The Ottoman Economic Legacy

Charles Issawi

in Cross-Cultural Encounters and Conflicts

Published in print June 1998 | ISBN: 9780195118131
Published online October 2011 | e-ISBN: 9780199854554 | DOI:

Series: Studies in Middle Eastern History

The Ottoman Economic Legacy

Show Summary Details


This chapter discusses the Ottoman's failure to develop an economic theory of their own, or to assimilate the one emerging in Europe. The structure of Ottoman society and the political power enjoyed by the bureaucracy and army as opposed to the producing classes composed of the farmers and craftsmen are stated by this chapter to be two causes of the said inadequacy of some Ottoman economic institutions. The Ottoman policy was primarily concerned with fiscal considerations and with the interest of consumers until the very end of the empire. These attitudes and processes were passed on to the Arab successor states. It is noted, however, that Ottoman laws regarding minerals gave the right to the subsoil to the state and not to the owner of the soil. This proved ideal for petroleum development in the last century and the chapter explains the phenomenal productivity and profitability of the Gulf petroleum industry.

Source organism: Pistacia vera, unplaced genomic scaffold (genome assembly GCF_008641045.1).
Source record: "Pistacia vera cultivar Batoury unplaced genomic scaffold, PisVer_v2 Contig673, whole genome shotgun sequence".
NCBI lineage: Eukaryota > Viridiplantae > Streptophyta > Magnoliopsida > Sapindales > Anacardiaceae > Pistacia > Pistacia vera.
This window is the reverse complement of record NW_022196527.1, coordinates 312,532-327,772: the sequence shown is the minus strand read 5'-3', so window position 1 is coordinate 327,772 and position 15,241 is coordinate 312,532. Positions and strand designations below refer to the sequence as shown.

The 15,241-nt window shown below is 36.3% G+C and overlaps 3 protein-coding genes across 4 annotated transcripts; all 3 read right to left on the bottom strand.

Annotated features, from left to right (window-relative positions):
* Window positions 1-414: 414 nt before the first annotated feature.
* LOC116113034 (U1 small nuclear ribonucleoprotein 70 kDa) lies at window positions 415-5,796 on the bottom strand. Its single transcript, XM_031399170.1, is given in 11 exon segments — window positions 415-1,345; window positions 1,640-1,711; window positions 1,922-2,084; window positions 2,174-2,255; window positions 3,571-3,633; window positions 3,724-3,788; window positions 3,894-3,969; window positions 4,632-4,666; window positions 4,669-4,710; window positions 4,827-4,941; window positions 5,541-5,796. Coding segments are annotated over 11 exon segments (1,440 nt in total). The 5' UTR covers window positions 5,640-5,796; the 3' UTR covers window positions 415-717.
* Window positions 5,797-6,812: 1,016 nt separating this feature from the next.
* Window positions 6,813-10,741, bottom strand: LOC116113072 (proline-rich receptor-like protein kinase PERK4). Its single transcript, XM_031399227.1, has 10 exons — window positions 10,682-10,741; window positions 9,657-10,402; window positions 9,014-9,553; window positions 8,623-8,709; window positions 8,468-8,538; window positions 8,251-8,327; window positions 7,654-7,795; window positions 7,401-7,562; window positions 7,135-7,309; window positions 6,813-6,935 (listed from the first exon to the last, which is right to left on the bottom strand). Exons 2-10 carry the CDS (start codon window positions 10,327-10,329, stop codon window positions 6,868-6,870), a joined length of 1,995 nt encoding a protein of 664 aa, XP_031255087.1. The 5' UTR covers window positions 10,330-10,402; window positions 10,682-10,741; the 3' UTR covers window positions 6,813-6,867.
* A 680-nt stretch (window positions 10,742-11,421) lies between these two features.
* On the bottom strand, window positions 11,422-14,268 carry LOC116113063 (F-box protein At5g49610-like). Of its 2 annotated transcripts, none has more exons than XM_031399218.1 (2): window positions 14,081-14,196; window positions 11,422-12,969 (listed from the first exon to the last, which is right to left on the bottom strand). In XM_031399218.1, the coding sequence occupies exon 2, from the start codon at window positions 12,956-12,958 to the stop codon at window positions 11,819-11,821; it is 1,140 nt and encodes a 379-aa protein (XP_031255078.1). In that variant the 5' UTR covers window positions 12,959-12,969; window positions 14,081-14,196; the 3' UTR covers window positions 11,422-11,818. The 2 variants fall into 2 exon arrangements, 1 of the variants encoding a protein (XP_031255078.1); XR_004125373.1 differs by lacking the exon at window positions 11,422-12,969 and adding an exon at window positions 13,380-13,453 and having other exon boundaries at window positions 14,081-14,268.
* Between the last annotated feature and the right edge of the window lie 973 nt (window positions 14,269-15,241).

Keywords: Ottoman; economic theory; Gulf petroleum; Ottoman society; policy

Chapter.  8870 words. 

Subjects: Asian History

Full text: subscription required

How to subscribe Recommend to my Librarian

Buy this work at Oxford University Press »

Users without a subscription are not able to see the full content. Please, subscribe or login to access all content.